"Hopefully, Charles Rogers will be able to have a better week of practice and contribute," Mariucci said Monday. "But again, we're going to have to work through the week and see where it takes us."

    Rogers was eligible to return to action Sunday after sitting out four games for violating the NFL's illegal substance policy, but the team did not put him on the active roster because of the way he worked last week.

    "He's not the same Charles that I knew," said Lions president Matt Millen. "He wasn't into practice this week. You could see that. I'm disappointed. I don't know. I've got to find out what's wrong. He's too talented to practice like that."

    Millen rejected a suggestion that Rogers needed a kick in the seat of his pants to get him started.

    "If you need a kick in the rear end from anybody to play in this league, then you've got a problem," Millen said.

  • Quarterback Jeff Garcia, who was promoted to starter status for two games before suffering injuries that took him out of the lineup, apparently has no new damage to the left leg that was broken earlier in the season.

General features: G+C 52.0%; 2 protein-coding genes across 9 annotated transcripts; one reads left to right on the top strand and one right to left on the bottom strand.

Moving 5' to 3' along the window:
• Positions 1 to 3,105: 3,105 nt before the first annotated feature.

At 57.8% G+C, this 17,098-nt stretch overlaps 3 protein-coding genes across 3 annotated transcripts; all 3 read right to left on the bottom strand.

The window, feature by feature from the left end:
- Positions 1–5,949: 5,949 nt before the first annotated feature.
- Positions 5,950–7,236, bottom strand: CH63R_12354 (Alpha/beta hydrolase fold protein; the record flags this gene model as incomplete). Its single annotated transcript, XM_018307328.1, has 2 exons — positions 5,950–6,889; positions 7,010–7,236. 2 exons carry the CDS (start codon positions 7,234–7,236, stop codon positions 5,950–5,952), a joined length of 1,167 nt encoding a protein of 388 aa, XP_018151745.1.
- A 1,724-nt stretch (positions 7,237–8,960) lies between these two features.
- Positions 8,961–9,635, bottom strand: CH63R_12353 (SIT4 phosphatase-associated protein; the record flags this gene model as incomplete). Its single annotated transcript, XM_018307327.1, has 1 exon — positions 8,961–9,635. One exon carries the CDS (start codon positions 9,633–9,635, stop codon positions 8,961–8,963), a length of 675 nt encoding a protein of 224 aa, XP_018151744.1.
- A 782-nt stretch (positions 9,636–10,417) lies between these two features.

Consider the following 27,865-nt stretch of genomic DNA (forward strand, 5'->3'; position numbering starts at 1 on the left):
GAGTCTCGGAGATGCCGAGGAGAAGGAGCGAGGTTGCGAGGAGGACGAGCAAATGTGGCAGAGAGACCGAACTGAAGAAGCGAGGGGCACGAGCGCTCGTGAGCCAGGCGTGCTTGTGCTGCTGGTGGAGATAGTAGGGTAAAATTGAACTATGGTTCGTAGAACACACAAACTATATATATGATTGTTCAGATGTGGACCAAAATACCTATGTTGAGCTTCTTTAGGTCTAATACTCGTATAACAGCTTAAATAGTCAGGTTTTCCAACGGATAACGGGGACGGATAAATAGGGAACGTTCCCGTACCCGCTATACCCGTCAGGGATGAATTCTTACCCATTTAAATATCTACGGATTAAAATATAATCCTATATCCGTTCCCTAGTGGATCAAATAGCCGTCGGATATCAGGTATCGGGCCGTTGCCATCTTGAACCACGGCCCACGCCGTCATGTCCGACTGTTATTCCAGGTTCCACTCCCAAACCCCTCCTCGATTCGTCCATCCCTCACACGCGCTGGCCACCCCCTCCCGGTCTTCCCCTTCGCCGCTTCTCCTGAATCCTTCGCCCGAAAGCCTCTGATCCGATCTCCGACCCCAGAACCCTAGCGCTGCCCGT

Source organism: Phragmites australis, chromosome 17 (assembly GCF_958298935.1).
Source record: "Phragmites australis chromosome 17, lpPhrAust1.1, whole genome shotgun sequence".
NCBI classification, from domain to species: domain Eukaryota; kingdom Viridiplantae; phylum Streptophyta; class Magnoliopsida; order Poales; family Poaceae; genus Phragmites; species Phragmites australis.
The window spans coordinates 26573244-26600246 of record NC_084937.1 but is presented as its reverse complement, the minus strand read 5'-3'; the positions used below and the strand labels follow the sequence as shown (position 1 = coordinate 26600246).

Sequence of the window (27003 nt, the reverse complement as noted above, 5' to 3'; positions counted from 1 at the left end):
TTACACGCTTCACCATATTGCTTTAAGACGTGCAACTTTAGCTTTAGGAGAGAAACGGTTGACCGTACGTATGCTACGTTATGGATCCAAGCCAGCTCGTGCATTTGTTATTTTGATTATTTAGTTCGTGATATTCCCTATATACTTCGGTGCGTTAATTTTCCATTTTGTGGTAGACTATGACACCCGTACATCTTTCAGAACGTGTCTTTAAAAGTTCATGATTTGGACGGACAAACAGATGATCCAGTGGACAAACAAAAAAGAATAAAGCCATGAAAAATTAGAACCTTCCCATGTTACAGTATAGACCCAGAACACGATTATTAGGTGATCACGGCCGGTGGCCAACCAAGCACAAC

"Jeff Garcia had another x-ray," coach Steve Mariucci said. "He's just got to work through the pain. The x-ray doesn't show any new damage or any of that sort of thing. It's just a matter of (if) can he tolerate the pain and discomfort in his leg and when can he begin practicing."

    Until Garcia is ready to play and compete again for the job, four-year starter Joey Harrington is expected to get most of the practice reps with the first offense.

    "Before (Garcia) plays again, he's got to feel good." Mariucci said. "He's got to freshen up and, as you know, he needs his mobility to play well. So that pain in his leg is going to be somewhat of a determining factor.